Newly crowned Asian player of the year Akram Afif, 22, scored twice in the first half to put the hosts in front at a crammed Khalifa International Stadium, before Emirati forward Ali Mabkhout converted a penalty to reduce the UAE’s deficit to 1-2.
Eight minutes into the second half, captain Hassan al-Haydous restored Qatar’s two-goal lead until the 77th minute when Mabkhout found the net again with a powerful strike to a muted response from the partisan crowd. But there was no last-minute drama as Boualem Khoukhi sealed Qatar’s win in injury time, sparking huge celebrations among the home team and supporters.
A total of 43,780 spectators were in attendance for the match on Monday.
Qatar, three-time winners of the biennial regional football tournament, finished second in Group A and will now face Group B winners Saudi Arabia in the semi-final on Thursday.
“It was amazing,” a delighted 24-year-old Qatari fan, Nasser al-Ghazali, told Al Jazeera, minutes after the full-time whistle.
“It was obviously a very important game for us to qualify. I think it was a really tough game. The Emiratis tried really hard.”
Alanood Alyamani, another spectator, said she was looking forward to celebrating with family and friends at the Doha Corniche, the main waterfront promenade in the Qatari capital.
“We are so happy and excited,” the 30-year-old Qatari national said. “We will celebrate now in the streets.”
This is the fourth time Doha is hosting the eight-nation regional tournament.
There is extra attention on the event this year after three of the nations blockading Qatar – Saudi Arabia, the UAE and Bahrain – reversed an earlier decision to boycott the event due to a two-year-old diplomatic dispute with the host nation.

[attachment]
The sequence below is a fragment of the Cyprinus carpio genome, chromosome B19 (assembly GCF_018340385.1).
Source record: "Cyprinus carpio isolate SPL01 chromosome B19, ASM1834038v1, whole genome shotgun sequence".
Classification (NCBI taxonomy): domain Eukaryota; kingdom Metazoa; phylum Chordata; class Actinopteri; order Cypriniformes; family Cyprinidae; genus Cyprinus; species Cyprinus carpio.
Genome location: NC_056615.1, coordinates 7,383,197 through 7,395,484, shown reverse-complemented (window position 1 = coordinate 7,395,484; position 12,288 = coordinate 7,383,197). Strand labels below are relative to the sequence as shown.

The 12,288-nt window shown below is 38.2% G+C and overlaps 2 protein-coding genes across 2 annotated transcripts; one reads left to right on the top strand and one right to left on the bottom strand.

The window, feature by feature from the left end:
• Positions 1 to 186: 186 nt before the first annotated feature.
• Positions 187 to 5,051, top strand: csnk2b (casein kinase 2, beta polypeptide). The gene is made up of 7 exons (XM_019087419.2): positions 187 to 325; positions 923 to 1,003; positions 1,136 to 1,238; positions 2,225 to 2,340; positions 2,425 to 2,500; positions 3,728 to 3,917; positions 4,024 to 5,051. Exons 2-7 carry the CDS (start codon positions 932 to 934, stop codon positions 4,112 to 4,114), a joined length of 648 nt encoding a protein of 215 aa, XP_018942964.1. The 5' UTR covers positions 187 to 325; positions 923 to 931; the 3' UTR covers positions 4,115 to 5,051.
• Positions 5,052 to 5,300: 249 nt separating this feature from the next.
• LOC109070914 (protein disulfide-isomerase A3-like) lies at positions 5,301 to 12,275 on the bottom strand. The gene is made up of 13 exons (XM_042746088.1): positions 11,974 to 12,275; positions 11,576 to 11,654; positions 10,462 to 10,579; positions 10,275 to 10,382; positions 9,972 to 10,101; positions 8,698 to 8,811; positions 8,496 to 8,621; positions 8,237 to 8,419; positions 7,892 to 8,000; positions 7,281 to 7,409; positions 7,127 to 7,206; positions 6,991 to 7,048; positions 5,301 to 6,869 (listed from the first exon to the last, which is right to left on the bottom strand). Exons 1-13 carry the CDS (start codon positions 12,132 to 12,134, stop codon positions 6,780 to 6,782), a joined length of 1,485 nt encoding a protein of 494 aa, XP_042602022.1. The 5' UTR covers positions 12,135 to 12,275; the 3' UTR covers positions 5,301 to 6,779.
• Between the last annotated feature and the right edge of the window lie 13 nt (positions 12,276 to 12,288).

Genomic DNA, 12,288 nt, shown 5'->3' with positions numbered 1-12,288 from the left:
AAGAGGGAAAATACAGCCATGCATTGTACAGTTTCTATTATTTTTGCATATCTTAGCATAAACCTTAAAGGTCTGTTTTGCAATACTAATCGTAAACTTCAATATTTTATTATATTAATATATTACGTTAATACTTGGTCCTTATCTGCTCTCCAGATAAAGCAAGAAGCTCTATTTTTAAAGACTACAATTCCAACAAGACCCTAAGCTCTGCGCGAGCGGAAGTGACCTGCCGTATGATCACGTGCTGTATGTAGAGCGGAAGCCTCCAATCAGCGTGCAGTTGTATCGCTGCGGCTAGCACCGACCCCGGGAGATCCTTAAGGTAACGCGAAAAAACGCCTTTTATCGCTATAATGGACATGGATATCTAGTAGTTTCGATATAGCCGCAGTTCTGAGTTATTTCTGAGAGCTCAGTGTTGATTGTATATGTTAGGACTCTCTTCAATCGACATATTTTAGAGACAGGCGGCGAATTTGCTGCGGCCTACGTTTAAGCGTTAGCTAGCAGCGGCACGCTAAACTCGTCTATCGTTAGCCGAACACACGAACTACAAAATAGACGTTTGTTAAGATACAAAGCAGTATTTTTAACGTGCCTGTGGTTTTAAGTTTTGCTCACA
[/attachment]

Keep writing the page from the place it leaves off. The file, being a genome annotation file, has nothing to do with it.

Fans started taking their seats two hours before kick-off to the tunes of Arabic songs playing in the build-up to the game – a rematch of the two sides’ bad-tempered AFC Asian Cup semi-final in January this year.
That match in Abu Dhabi, which Qatar won 4-0 en route to their first Asian title, was marred by crowd disruptions, with local fans hurling shoes and bottles at Qatari players and jeering during the Qatari national anthem.
Those who attended were hopeful the tournament would help ease political tensions and end the blockade that Saudi Arabia, the UAE, Bahrain, along with Egypt, have imposed on Qatar since June 2017.
“The main thing is if they are coming here and they are playing, then one can imagine the relations getting better,” Sheaffer Babu, 30, from India, said.
James Duthie, a 45-year-old Doha resident from Scotland, said the participation of the blockading nations “just shows that sport brings everyone together”.
“Human beings are human beings and whatever is going on diplomatically between the countries is irrelevant in a situation like this when people just enjoy sport, regardless of what country you are from, what race or religion you belong to,” he told Al Jazeera.
In the other Group A match on Monday, played at the 12,000-capacity Abdullah Bin Khalifa Stadium, Iraq – having already booked their place in the semi-finals – drew with Yemen 0-0 to top the table.
Iraq will face Group B runners-up Bahrain in the other semi-final on Thursday.
Follow Saba Aziz on Twitter: @saba_aziz